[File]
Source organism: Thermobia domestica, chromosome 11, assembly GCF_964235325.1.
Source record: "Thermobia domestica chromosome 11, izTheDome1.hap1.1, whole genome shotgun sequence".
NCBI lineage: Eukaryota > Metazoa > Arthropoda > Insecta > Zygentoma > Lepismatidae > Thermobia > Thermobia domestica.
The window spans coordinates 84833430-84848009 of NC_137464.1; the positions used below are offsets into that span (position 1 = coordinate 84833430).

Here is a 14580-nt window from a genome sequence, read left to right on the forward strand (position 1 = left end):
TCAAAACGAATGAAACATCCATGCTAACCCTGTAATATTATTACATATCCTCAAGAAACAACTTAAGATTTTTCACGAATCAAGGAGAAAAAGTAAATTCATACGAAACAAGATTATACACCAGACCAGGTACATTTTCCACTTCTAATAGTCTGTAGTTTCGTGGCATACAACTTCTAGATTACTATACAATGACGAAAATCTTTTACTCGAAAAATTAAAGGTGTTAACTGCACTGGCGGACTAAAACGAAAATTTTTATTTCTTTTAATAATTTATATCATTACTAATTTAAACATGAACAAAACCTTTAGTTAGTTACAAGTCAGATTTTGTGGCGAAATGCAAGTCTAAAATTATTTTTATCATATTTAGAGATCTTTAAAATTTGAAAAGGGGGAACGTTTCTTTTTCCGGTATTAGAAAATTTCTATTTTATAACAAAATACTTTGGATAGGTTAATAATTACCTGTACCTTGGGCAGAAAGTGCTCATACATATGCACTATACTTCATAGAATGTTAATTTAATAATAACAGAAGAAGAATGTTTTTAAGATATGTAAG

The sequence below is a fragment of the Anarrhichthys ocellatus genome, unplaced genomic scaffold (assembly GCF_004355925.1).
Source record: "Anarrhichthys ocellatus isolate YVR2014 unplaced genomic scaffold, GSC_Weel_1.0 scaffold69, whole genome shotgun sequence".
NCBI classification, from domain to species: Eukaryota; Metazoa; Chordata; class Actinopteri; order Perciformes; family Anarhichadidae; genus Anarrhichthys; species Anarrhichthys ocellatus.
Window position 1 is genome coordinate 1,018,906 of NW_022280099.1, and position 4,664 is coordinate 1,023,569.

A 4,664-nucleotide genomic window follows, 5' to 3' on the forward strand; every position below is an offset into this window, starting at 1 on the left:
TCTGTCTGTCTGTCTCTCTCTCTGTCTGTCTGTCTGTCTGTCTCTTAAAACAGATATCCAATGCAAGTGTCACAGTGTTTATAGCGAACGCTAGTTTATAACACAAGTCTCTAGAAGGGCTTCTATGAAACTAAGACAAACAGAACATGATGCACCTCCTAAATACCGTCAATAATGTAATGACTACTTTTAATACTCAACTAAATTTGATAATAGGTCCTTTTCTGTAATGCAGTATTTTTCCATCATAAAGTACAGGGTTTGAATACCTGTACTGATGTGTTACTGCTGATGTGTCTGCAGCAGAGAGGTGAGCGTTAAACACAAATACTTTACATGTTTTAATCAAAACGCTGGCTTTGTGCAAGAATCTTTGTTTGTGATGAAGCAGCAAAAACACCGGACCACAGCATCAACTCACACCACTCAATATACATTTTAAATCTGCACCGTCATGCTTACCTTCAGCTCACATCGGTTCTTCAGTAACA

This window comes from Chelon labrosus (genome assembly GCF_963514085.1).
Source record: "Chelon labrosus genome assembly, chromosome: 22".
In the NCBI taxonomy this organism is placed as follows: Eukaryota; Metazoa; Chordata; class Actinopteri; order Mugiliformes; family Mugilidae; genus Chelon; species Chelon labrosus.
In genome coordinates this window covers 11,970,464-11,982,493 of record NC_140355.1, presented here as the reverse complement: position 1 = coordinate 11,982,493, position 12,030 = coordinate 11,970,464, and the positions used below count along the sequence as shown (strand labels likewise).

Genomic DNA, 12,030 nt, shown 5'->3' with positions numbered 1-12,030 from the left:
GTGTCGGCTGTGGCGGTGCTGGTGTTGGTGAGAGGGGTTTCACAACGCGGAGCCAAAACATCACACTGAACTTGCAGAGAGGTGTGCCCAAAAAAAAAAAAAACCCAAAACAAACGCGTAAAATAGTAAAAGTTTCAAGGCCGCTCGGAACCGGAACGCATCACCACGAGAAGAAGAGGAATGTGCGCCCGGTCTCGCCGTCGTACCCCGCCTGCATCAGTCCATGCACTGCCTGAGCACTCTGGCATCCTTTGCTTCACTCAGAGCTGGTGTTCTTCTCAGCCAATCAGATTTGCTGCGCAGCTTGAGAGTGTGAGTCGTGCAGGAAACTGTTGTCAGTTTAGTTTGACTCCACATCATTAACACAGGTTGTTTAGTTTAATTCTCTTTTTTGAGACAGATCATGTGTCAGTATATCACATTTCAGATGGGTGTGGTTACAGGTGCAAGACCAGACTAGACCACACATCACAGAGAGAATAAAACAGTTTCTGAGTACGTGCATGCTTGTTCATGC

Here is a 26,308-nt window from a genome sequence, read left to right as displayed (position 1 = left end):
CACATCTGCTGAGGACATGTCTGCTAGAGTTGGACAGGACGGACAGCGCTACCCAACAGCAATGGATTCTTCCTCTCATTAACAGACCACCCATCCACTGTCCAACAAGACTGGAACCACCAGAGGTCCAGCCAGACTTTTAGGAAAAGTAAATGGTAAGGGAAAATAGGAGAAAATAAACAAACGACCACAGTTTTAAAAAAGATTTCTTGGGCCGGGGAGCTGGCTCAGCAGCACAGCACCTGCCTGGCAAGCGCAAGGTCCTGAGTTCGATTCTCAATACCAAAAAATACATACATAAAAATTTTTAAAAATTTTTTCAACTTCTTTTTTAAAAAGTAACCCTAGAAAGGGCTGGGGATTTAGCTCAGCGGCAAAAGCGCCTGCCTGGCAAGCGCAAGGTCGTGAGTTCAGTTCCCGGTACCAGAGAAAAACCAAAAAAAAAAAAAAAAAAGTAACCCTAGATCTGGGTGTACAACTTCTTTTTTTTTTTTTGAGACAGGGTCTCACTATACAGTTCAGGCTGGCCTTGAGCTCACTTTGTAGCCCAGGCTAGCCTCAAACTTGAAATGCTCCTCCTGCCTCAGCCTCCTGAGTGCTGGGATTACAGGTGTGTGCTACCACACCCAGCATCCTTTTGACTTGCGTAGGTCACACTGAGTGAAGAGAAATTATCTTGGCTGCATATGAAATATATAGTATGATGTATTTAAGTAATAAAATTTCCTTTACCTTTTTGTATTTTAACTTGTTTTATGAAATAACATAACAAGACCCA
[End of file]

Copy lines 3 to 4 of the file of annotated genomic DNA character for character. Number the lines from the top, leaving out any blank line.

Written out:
NCBI lineage: Eukaryota > Metazoa > Arthropoda > Insecta > Zygentoma > Lepismatidae > Thermobia > Thermobia domestica.
The window spans coordinates 84833430-84848009 of NC_137464.1; the positions used below are offsets into that span (position 1 = coordinate 84833430).